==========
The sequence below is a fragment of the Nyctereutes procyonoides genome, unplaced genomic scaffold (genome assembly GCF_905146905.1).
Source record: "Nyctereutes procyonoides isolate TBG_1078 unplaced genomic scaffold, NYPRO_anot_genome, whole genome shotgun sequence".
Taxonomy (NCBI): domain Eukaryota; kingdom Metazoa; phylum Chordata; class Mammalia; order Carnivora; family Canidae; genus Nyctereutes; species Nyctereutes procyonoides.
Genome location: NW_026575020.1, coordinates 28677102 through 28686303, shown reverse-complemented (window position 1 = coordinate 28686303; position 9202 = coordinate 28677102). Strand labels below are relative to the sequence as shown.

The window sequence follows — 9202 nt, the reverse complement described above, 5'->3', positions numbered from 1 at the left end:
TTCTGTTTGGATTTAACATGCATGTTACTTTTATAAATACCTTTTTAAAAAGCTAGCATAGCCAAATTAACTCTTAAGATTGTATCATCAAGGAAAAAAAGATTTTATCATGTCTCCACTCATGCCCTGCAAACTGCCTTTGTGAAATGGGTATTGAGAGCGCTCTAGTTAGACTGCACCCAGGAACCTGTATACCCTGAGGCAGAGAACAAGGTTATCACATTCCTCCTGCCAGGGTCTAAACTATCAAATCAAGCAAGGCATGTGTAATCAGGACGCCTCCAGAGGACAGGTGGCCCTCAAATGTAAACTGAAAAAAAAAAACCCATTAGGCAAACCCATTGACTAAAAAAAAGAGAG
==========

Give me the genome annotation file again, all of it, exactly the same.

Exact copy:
The sequence below is a fragment of the Nyctereutes procyonoides genome, unplaced genomic scaffold (genome assembly GCF_905146905.1).
Source record: "Nyctereutes procyonoides isolate TBG_1078 unplaced genomic scaffold, NYPRO_anot_genome, whole genome shotgun sequence".
Taxonomy (NCBI): domain Eukaryota; kingdom Metazoa; phylum Chordata; class Mammalia; order Carnivora; family Canidae; genus Nyctereutes; species Nyctereutes procyonoides.
Genome location: NW_026575020.1, coordinates 28677102 through 28686303, shown reverse-complemented (window position 1 = coordinate 28686303; position 9202 = coordinate 28677102). Strand labels below are relative to the sequence as shown.

The window sequence follows — 9202 nt, the reverse complement described above, 5'->3', positions numbered from 1 at the left end:
TTCTGTTTGGATTTAACATGCATGTTACTTTTATAAATACCTTTTTAAAAAGCTAGCATAGCCAAATTAACTCTTAAGATTGTATCATCAAGGAAAAAAAGATTTTATCATGTCTCCACTCATGCCCTGCAAACTGCCTTTGTGAAATGGGTATTGAGAGCGCTCTAGTTAGACTGCACCCAGGAACCTGTATACCCTGAGGCAGAGAACAAGGTTATCACATTCCTCCTGCCAGGGTCTAAACTATCAAATCAAGCAAGGCATGTGTAATCAGGACGCCTCCAGAGGACAGGTGGCCCTCAAATGTAAACTGAAAAAAAAAAACCCATTAGGCAAACCCATTGACTAAAAAAAAGAGAG